Interoception: The process of sensing signals from the body, like heartbeat, breathing, hunger, or the need to go to the toilet.What is Interoception and Why is it Important? · Frontiers for Young Minds
Neuroception, the unconscious sense enabling us to notice danger (being with a safe human (a care-giver) or a potential non-safe human (a stranger)). Also, internal body state of safe or dangerous, triggers neurobiologically determined prosocial or defensive behaviours (e.g. knowing I’m about to throw-up, hit out at someone or something etc).
Interoception and neuroception are linked because they each inform the other, but in autism when our attention is taken over we may not notice or be able to name either inner or outer sensory information.Autism & Interoception – YouTube
What is the word for the sense of signals that come from inside your body, such as feeling your heart beating and your breathing, or knowing when you are hungry? This is called interoception. Interoception is one of our senses, like vision, hearing, taste, smell, and touch.
Most of us have heard of the five basic senses, touch, smell, taste, sight, and hearing, but few of us know the term interoception. Interoception means sensing internal signals from your body, like when you are hungry, when your heart is beating fast, or when you need the toilet. You probably do not pay attention to these signals all the time, but if your teacher asks you to give a class presentation or you have just sprinted for the bus, you will probably feel your heart thumping in your chest. Parts of your brain are constantly tracking your internal signals to keep your body functioning properly and to notify you when something changes. For example, your brain might notice you are running low on water, prompting you to feel thirsty and grab a drink. Keeping the body in a balanced, neutral state is called homeostasis.What is Interoception and Why is it Important? · Frontiers for Young Minds
Interoception is, simply stated, an awareness of the inner state of the body. Just as we have sensors that take in information from the outside world (retinas, cochleas, taste buds, olfactory bulbs), we have sensors inside our bodies that send our brains a constant flow of data from within. These sensations are generated in places all over the body—in our internal organs, in our muscles, even in our bones—and then travel via multiple pathways to a structure in the brain called the insula. Such internal reports are merged with several other streams of information—our active thoughts and memories, sensory inputs gathered from the external world—and integrated into a single snapshot of our present condition, a sense of “how I feel” in the moment, as well as a sense of the actions we must take to maintain a state of internal balance.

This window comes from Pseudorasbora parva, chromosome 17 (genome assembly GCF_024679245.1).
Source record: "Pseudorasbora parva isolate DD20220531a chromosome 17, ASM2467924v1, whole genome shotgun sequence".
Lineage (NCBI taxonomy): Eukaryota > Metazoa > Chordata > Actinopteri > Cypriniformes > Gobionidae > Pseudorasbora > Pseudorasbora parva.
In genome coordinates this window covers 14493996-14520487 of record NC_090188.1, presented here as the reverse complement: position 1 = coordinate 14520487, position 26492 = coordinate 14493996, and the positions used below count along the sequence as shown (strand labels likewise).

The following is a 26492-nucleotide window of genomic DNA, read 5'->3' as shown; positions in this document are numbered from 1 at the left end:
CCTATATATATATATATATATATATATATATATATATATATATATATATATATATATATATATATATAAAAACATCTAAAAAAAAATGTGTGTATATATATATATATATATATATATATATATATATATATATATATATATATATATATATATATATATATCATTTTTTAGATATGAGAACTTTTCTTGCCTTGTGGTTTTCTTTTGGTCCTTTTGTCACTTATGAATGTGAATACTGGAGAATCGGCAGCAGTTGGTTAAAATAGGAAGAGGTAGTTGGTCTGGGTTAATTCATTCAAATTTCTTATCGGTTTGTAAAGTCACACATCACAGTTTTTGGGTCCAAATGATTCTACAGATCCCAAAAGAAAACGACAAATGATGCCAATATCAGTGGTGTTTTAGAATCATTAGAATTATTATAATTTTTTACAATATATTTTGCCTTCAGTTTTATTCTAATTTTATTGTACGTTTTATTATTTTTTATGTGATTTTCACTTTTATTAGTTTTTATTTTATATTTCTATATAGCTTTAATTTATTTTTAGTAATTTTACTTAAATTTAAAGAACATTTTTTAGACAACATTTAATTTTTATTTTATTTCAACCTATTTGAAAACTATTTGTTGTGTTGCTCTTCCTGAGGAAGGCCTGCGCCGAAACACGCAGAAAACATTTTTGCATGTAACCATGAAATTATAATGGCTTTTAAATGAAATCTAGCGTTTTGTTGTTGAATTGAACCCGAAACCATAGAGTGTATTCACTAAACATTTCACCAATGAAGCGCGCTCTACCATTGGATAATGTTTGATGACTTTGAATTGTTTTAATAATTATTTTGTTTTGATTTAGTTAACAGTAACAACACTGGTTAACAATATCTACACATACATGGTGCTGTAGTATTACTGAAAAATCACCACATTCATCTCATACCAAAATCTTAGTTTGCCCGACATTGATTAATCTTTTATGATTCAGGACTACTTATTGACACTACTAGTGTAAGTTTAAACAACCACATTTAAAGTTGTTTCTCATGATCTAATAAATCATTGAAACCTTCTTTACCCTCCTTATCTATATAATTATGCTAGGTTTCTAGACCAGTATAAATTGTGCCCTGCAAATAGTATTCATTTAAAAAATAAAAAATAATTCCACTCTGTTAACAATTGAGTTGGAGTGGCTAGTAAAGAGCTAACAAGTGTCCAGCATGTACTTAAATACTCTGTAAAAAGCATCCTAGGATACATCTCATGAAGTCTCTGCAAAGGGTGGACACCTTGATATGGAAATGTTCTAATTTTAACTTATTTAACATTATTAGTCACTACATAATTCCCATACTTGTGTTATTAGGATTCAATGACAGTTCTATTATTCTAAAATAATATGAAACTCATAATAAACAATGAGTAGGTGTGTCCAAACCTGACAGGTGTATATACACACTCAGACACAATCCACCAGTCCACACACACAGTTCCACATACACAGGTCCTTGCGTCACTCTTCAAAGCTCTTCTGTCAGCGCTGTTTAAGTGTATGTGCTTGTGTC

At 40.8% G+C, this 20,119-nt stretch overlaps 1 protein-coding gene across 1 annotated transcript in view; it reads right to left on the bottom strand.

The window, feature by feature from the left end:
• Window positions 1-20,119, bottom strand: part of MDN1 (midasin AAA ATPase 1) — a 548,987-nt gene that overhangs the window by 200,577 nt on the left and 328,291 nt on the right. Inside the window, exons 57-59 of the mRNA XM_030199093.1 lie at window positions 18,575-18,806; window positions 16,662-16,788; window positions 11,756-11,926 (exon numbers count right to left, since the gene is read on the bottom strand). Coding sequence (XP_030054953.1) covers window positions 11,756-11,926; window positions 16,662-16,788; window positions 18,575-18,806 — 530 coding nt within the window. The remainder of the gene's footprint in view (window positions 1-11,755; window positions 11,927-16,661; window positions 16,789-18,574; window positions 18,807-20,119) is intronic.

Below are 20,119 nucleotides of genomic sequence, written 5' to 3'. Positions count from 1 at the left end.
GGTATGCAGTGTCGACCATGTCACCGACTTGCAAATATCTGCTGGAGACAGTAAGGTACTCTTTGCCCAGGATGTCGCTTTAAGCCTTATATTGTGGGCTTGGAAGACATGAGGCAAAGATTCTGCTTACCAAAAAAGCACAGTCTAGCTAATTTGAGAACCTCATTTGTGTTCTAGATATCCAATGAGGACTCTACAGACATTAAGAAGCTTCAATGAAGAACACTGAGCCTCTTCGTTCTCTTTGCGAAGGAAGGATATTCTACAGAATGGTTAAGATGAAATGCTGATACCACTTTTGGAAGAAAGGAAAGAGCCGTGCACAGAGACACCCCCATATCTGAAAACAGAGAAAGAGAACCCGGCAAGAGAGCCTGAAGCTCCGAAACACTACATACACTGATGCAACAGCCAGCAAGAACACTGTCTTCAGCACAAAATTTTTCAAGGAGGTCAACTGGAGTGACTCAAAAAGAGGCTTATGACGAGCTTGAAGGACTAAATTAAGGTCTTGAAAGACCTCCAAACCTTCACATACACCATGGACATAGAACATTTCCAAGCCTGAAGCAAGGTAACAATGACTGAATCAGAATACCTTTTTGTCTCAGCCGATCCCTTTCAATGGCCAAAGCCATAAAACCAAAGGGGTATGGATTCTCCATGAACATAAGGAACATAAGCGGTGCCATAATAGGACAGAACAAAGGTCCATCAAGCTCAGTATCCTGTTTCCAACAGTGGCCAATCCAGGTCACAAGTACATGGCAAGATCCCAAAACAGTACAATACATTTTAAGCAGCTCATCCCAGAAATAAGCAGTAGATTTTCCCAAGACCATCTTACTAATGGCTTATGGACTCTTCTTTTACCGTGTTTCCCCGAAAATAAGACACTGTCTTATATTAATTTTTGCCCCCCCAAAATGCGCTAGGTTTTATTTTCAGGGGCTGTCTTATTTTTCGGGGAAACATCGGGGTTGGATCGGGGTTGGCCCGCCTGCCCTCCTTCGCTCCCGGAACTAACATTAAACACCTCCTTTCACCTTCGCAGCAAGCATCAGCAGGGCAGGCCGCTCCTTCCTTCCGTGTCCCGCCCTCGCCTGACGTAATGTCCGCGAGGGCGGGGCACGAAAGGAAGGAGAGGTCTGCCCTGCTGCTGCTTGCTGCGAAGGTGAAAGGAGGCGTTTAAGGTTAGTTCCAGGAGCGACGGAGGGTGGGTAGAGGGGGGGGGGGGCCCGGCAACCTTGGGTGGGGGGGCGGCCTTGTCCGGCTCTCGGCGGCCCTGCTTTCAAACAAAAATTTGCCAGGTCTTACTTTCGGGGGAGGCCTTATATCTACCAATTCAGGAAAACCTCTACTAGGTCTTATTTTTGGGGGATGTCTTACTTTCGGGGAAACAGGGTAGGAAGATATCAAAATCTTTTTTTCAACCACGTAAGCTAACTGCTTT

All of us experience these bodily signals—but some of us feel them more keenly than others. To measure interoceptive awareness, scientists apply the heartbeat detection test, the one John Coates used with his group of financial traders: test takers are asked to identify the instant when their heart beats, without placing a hand on the chest or resting a finger on a wrist. Researchers have found a surprisingly wide range in terms of how people score. Some individuals are interoceptive champions, able to determine accurately and consistently when their heartbeats happen. Others are interoceptive duds: they can’t feel the rhythm.
Though we may not notice such differences, they are real, and even visible to scientists using brain-scanning technology: the size and activity level of the brain’s interoceptive hub, the insula, vary among individuals and are correlated with their awareness of interoceptive sensations. How such differences arise in the first place is not yet known. All of us begin life with our interoceptive capacities already operating; interoceptive awareness continues to develop across childhood and adolescence. Differences in sensitivity to internal signals may be influenced by genetic factors, as well as by the environments in which we grow up, including the communications we receive from caregivers about how we should respond to our bodily prompts.Extended Mind: The Power of Thinking Outside the Brain | Open Library
Attaching a label to our interoceptive sensations allows us to begin to regulate them; without such attentive self-regulation, we may find our feelings overwhelming, or we may misinterpret their source. Research shows that the simple act of giving a name to what we’re feeling has a profound effect on the nervous system, immediately dialing down the body’s stress response.Extended Mind: The Power of Thinking Outside the Brain | Open Library